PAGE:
As more consider international equity opportunities diversify away from potentially overvalued U.S. domestic equities, some have turned to Japanese markets and country-specific exchange traded funds.
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Many may automatically look to something like the iShares MSCI Japan ETF (NYSEArca: EWJ) to gain quick exposure to Japanese markets, but there are other options on the table.
|JPN||DBX ETF TRUST XTRACKERS JAPAN NIKKEI 400||28.38||-0.02||-0.07%|
|EWJ||ISHARE MSCI JAPAN IN||58.00||-0.09||-0.15%|
For instance, the Xtrackers Japan JPX-Nikkei 400 Equity ETF (NYSE: JPN) is a cheap option with a 0.15% expense ratio, providing investors with benchmark exposure to the Japanese stock market by tracking the JPX-Nikkei 400 index.
JPN may be seen as a direct play on the same Japanese companies that the Bank of Japan has been buying into in supporting its local markets. The central bank previously stated it would target Japan-listed ETFs that track the JPX-Nikkei 400 Index, the same underlying benchmark as JPN.
The JPX-Nikkei 400 Index was launched in January 2014 as a means of revitalizing the Japanese equity market. The JPX-Nikkei 400 Index employs a rigorous screening process based on return on equity, cumulative operating profit and market capitalization to select high-quality, capital-efficient Japanese companies. The benchmark may be seen as "smart beta light," Abby Woodham, ETF Strategist for Deutsche Asset Management, told ETF Trends in a call.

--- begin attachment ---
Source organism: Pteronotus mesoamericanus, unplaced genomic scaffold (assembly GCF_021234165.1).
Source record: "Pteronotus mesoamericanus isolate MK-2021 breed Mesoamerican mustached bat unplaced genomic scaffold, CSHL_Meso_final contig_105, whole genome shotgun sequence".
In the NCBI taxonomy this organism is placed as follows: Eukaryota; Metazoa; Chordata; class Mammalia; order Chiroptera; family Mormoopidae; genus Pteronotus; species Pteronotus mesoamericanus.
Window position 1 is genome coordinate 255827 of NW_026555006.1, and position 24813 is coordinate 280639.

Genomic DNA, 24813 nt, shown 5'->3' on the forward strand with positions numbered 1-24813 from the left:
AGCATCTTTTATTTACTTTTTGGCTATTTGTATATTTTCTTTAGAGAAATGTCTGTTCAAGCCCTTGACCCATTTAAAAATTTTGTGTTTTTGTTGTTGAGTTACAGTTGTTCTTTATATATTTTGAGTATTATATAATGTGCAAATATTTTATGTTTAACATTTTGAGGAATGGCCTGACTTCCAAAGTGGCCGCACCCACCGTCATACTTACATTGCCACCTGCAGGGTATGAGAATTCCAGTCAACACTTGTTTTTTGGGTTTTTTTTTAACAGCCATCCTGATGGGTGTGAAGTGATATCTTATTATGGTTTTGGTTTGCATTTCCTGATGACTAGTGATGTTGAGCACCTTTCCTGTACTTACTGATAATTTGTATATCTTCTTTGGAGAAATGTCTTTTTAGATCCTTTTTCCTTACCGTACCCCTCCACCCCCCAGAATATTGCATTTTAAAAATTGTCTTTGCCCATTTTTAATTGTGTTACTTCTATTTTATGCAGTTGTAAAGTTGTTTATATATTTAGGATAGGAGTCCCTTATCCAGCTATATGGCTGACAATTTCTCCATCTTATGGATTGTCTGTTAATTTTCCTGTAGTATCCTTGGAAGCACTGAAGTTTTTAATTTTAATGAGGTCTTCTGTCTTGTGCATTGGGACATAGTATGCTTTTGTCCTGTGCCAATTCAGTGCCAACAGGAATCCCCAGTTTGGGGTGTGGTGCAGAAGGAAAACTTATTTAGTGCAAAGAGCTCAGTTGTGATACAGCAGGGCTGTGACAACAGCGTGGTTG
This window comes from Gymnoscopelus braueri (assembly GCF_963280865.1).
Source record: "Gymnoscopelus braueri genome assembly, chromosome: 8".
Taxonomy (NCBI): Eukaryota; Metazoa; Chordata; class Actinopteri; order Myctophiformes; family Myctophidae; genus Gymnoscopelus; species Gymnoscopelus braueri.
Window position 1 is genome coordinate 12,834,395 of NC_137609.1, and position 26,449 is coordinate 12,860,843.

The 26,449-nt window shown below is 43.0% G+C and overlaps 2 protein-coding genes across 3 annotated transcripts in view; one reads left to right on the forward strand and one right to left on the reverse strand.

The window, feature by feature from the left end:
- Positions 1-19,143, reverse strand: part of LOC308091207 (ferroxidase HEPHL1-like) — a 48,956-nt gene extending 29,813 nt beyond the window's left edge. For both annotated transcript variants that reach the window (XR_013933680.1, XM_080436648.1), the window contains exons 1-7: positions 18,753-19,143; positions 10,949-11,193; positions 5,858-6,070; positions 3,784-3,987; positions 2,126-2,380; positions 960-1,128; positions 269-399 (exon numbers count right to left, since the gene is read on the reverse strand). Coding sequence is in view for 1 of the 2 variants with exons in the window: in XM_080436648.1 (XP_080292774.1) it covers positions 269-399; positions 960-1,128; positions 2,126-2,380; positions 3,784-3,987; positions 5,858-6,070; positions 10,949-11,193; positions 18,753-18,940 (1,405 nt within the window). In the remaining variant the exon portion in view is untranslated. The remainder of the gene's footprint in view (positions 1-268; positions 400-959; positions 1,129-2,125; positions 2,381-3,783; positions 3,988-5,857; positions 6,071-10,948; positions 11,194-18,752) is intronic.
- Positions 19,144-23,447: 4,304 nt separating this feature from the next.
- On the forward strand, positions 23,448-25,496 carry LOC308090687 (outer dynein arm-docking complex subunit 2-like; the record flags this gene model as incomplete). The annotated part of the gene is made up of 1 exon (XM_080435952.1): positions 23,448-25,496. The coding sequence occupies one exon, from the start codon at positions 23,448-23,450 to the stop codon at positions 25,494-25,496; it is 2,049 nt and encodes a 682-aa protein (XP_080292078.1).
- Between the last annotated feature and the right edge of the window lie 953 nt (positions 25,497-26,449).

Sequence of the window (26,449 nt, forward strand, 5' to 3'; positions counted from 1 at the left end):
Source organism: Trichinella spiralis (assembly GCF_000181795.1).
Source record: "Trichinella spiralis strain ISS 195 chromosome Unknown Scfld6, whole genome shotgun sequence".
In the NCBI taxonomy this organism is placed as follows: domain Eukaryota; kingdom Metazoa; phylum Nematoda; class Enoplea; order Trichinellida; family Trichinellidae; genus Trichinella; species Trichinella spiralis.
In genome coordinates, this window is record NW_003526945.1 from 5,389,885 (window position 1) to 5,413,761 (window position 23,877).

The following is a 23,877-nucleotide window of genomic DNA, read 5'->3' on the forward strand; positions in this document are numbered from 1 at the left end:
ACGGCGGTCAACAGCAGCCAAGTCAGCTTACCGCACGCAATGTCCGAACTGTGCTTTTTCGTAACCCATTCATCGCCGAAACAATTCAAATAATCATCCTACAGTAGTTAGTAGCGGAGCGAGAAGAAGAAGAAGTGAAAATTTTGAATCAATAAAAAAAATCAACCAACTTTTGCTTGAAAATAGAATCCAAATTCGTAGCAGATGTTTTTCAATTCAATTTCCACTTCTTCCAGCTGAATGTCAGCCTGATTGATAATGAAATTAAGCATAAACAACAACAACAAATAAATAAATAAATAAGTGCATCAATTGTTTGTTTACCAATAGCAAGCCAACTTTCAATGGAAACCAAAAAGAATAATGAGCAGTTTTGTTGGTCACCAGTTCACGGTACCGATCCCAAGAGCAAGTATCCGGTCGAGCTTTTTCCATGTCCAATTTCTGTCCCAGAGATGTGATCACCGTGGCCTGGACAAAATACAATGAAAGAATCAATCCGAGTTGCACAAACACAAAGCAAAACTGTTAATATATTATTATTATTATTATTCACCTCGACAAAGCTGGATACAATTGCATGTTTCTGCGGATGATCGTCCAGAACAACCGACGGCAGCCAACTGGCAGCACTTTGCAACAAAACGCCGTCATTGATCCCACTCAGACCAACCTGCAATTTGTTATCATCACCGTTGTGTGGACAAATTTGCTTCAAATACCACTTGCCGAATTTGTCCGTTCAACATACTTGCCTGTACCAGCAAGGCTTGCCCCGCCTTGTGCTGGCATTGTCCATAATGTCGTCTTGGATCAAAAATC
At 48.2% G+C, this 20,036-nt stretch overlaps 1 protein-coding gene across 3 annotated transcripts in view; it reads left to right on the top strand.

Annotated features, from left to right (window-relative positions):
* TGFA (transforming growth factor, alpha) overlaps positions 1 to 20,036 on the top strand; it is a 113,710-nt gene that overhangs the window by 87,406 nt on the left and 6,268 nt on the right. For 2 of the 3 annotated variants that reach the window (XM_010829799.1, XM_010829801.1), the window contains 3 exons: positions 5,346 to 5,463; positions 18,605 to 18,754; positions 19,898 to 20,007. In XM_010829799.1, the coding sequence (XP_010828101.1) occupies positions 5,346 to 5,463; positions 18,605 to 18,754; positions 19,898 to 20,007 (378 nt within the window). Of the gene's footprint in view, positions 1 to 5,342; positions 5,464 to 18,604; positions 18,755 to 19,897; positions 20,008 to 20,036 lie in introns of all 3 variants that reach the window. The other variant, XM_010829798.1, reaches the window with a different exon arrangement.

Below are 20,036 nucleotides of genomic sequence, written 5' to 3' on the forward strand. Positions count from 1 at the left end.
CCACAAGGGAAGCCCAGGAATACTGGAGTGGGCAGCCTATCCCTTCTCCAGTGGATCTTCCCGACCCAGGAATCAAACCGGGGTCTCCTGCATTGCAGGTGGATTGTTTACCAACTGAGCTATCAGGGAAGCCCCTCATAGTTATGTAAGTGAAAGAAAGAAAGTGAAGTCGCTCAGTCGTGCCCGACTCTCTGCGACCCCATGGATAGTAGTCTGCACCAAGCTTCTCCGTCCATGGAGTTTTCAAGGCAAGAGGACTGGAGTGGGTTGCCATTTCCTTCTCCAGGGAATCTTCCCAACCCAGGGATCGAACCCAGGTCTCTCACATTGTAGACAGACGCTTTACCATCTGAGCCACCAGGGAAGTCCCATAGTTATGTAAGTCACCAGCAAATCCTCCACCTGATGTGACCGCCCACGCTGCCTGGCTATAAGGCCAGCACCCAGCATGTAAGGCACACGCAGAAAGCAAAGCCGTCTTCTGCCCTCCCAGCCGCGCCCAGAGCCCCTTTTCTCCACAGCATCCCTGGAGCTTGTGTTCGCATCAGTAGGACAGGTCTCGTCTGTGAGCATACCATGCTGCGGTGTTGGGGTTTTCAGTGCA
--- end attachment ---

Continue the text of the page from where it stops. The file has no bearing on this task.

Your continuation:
Beyond the support of rising investment demand for Japanese equities to prop up the market, Japan boasts strong fundamentals that may maintain its economic and market growth ahead. For instance, Woodham pointed out that Deutsche Bank recently upgraded the Japanese market form its previous neutral stance due to corporate structural reforms, rising return on equity, reduced cash hoards and increased dividends, which the strategist described as a "very positive sign."
Further supporting the play, Japanese equities are growing less correlated to the whims of its yen currency. Traders have typically driven up Japanese equities in light of a weak yen currency due to the economy's heavy reliance on exports as a weaker currency makes their products more competitive on the global market. However, Woodham pointed out that this relationship is beginning to come undone in recent months, which means there may be less currency risk associated with the market if the currency were to strengthen.
Consequently, Woodham argued investors should see that fundamentals will now drive returns ahead.
Nevertheless, if investors are worried about currency risk or the negative effects of a depreciating yen currency on Japanese equity returns, one may look to currency-hedged Japan ETF options to play the market. For example, the Deutsche X-trackers MSCI Japan Hedged Equity ETF (NYSEArca: DBJP) is one options to access Japanese equities markets while hedging against foreign exchange risks.
This article was provided courtesy of our partners at etftrends.com.